of the Indian Income-tax Act; or (b) property of the nature referred to in s. 9
of that Act;
(2) dividends, or (3) the 'other sources'
referred to in s. 12 of the Indian Income-tax Act ".
The Appellate Assistant Commissioner,
however, repelled the contention of the appellant. He held that the business of
the appellant consisted of I lend61 ing money, and selling agricultural and
other products to its constituents' which could be planned ahead and required
no provision for extraordinary claims. He remarked that it appeared from the
balance-sheets that in the accounting year 1945 the Bank invested Rs. 13,50,000
as fixed deposits, which, in the following year was raised to Rs. 15,00,000 and
it was only in the accounting year 1947 that the fixed deposits ` were realised
on maturity with interest'. He was also of the opinion that the length of the
period during which this money I was kept locked in this way' showed clearly
that I not the exigencies of pressing necessities, but the motives of
investment of surplus fund had actuated the deposits'. He therefore held that
the fixed deposits with the Imperial Bank were held as an investment quite
apart from the business of the appellant and the interest from these deposits
was not exempt from income-tax. He further held that the exemption as to the
profit of a Cooperative Society extended to its sphere of co operative
activities and therefore interest from investments was no part of the
appellant's business profits exempt from taxation. Against this order an appeal
was 'taken to the Income-tax Appellate Tribunal and it was there contended that
the Bank did not make the deposits as investments, but in order that cash might
be available to the appellant 'continuously' for the carrying on of the
purposes of its business, and that the deposits -were intimately connected with
the business of the appellant and therefore the interest should have been held
to be profits arising from the business activities of the Bank, and that the
finding that the short-term deposits in the Imperial Bank were separate from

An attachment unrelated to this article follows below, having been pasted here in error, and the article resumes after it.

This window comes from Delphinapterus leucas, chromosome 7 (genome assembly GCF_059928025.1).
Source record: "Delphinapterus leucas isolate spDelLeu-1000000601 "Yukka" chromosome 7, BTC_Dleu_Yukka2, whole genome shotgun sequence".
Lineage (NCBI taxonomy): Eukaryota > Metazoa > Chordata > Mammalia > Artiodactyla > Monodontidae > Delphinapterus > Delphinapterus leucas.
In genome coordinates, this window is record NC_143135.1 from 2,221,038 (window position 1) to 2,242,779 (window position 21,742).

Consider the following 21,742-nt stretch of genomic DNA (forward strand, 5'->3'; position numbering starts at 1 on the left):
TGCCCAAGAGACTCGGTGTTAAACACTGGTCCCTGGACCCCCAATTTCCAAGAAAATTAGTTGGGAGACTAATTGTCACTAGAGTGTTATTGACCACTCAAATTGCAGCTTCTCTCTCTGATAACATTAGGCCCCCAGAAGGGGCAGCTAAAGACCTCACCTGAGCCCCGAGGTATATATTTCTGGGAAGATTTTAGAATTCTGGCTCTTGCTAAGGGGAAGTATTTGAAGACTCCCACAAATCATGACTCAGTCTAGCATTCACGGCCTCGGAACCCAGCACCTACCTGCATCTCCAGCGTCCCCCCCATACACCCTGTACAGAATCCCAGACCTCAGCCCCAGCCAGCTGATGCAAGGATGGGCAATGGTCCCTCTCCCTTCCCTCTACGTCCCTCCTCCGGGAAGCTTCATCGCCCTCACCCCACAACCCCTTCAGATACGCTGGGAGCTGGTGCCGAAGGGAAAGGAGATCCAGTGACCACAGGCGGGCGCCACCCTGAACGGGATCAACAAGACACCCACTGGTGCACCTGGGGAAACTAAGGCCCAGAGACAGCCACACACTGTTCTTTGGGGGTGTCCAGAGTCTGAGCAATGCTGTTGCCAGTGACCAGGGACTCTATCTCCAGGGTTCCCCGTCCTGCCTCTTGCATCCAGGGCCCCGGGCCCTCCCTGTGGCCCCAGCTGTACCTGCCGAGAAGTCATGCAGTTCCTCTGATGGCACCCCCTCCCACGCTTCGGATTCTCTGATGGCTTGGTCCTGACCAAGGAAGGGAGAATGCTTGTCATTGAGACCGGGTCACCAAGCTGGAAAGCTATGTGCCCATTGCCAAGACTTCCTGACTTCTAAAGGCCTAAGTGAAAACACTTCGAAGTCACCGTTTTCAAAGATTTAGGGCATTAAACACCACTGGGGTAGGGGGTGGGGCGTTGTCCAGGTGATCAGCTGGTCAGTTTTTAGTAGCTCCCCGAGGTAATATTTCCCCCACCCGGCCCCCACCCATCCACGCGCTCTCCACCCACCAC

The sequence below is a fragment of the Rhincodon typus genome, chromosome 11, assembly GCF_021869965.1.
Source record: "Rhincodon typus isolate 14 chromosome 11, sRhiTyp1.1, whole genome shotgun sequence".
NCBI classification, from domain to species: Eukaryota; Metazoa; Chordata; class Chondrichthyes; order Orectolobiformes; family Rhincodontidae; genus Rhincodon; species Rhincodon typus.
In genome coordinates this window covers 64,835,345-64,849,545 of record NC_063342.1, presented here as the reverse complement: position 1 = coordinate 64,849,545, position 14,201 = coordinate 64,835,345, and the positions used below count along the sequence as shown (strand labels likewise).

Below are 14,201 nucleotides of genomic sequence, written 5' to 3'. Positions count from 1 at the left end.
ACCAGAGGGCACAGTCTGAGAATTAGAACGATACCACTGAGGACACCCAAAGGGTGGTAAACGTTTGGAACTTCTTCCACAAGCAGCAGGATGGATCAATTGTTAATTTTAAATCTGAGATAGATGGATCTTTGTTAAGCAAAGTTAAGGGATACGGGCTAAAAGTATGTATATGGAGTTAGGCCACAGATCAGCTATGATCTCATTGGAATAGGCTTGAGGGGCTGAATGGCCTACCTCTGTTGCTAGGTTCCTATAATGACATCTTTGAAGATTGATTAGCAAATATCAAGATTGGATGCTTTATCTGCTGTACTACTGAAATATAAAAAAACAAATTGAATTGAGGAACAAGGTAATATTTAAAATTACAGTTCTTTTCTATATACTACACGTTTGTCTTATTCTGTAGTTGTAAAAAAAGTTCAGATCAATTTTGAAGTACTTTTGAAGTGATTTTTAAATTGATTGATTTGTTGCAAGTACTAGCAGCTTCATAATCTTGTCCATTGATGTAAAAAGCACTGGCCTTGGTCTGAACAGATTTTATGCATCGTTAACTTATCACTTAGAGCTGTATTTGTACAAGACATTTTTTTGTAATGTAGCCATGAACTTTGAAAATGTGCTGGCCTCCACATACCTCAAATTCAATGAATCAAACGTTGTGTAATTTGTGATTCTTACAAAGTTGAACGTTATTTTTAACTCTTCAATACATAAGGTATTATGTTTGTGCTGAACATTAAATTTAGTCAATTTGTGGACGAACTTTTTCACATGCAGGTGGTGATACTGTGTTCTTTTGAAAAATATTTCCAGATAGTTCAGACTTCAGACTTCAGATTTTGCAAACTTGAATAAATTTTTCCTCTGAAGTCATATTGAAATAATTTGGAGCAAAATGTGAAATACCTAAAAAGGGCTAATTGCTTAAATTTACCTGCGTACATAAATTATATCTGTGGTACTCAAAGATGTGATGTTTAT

the appellant's banking business was erroneous. The Income-tax Appellate
Tribunal, by its order dated April 11, 1955, held:" (1) That the interest
was an income rightly to be included under the head of I other sources'.
(2) The profits of a Co-operative Society
indicates the profit derived from the business which can be truly called the
business of the Co-operative 62 Society. Investments by the society either in
securities or in shares or in bank fixed deposits are made out of surplus
funds. The interest or dividend derived from such investment cannot be regarded
as part of the profits of the business (sic) qua such bank and therefore, it is
not exempt from income-tax (Vide Hoshiarvur Central Co-operative Bank v.
Commissioner of Income-tax (1),) " Against this order a case was stated at
the instance of the appellant under s. 66(1) of the Act, and the following two
questions of law were referred for the opinion of the High Court;
(1) Whether, in the facts and circumstances
of this case, the receipt of interest on fixed deposits was an income under the
head of I other sources': and (2) Whether in the facts and circumstances of
this case, the receipt of interest from the fixed deposits was an income not
exempt from taxation under the C. B. R. Notification No. 35 dated 20th October,
1934 and No. 33 dated the 18th August, 1945.
In the High Court the appellant's contention
was that the fixed deposits were made with the Imperial Bank of India not with
the idea of making investments, but for the reason that cash should be
available to the appellant is and when it was needed for the purposes of its
business. It was also contended that the deposits were short-term deposits and
that the Bank could not carry on its business without such short-term deposits.
In other words, the contention was that making deposits with the Imperial Bank
was intimately connected with the business activities of the appellant Bank and
that the interest received on the deposits was profit attributable to its
business activities. But the High Court did not accept this contention. It held
that if the income derived by a Co-operative Society was from the business of
the Co-operative Society as such, it fell within the exemption, but if it arose
out of the business with third parties as in the case of investment of surplus
assets, the exemption was inapplicable because the (1)  24 I.T.R. 346.
63 investment of fluid assets was not a part
of the business of the Co-operative Bank and the reason for the Notification
was to exempt profits accruing to a Cooperative Society from ` carrying on
business of a mutual co-operative society and upon the ground that a man cannot
make profit or loss out of himself.
The ground of mutuality was not relied upon
before us by the learned Solicitor-General who appeared for the respondent.
So the sole question for determination is
whether the investment by a Cooperative Bank of its assets in fixed deposits in
the manner that the appellant Bank had deposited its moneys falls within the
term I business' and is therefore assessable under s. 10 of the Income-tax Act,
or it is an investment the interest from which would fall under the term I
other sources' and therefore within s. 12 of the Income-tax Act. It was
contended by the learned Solicitor General that the finding of the Appellate